Chris Mullin (politician)

Christopher John Mullin (born 12 December 1947)[1] is a British journalist, author and Labour politician.

Chris Mullin
Mullin in 2009
Parliamentary Under-Secretary of State for Foreign and Commonwealth Affairs
In office
13 June 2003  10 May 2005
Prime MinisterTony Blair
Preceded byMike O'Brien
Succeeded byThe Lord Triesman
Parliamentary Under-Secretary of State for International Development
In office
26 January 2001  11 June 2001
Prime MinisterTony Blair
Preceded byGeorge Foulkes
Succeeded byHilary Benn
Parliamentary Under-Secretary of State for the Environment, Transport and the Regions
In office
29 July 1999  25 January 2001
Prime MinisterTony Blair
Preceded byAlan Meale
Succeeded byBob Ainsworth
Chairman of the Home Affairs Select Committee
In office
18 July 2001  15 July 2003
Prime MinisterTony Blair
Preceded byRobin Corbett
Succeeded byJohn Denham
In office
17 July 1997  18 October 1999
Preceded byIvan Lawrence
Succeeded byRobin Corbett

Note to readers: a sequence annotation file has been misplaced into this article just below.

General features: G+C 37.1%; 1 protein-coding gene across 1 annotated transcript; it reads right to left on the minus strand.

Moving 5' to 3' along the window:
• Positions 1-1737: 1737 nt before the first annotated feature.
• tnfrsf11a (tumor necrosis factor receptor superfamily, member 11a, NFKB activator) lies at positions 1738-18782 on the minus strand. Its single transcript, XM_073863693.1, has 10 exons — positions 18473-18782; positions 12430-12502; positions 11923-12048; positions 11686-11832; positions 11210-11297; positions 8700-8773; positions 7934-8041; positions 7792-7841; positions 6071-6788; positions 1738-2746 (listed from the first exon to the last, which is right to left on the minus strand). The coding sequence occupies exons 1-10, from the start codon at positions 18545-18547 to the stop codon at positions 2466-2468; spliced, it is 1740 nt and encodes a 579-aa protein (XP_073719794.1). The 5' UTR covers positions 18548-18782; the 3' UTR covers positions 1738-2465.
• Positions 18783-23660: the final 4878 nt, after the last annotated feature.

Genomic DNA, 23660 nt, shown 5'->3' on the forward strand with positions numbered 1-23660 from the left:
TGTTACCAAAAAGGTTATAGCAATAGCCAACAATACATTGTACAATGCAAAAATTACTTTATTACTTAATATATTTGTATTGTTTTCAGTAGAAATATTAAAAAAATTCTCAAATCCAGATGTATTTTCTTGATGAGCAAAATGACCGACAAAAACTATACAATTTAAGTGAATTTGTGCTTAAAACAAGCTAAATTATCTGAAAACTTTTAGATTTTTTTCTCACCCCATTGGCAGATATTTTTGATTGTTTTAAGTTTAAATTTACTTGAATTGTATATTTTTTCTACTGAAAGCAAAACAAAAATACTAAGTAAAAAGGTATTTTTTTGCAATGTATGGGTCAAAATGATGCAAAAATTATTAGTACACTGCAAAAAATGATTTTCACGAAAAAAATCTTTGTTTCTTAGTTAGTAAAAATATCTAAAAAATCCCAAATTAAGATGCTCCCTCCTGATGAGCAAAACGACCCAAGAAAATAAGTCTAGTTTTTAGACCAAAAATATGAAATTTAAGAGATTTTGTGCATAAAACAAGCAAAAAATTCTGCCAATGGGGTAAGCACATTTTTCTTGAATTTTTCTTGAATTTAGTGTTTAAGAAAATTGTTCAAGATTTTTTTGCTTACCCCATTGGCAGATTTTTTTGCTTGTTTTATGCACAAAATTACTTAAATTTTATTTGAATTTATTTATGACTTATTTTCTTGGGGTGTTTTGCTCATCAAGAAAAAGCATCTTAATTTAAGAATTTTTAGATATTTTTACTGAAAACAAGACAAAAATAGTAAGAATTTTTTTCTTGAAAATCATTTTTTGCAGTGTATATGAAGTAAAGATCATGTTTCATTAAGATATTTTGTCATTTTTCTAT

Member of Parliament
for Sunderland South
In office
12 June 1987  12 April 2010
Preceded byGordon Bagier
Succeeded byConstituency abolished
Personal details
Born (1947-12-12) 12 December 1947
Chelmsford, Essex, England
Political partyLabour
SpouseNgoc Mullin
Alma materUniversity of Hull
OccupationPolitician and Author

As a journalist in the 1980s, Chris Mullin led a campaign that resulted in the release of the Birmingham Six, victims of a miscarriage of justice. In March 2022, a court case settled that Mullin would not need to release any notes relating to who may have planted the two bombs. Mullin is the author of four novels, including A Very British Coup (1982), which was later adapted for television, and its sequel The Friends of Harry Perkins. Mullin is also a celebrated diarist.

Mullin was the Member of Parliament (MP) for Sunderland South from 1987 until 2010. In Parliament, he served as Chairman of the Home Affairs Select Committee and as a Minister in the Department for Environment, Transport and the Regions, the Foreign and Commonwealth Office and in the Department for International Development.

Early life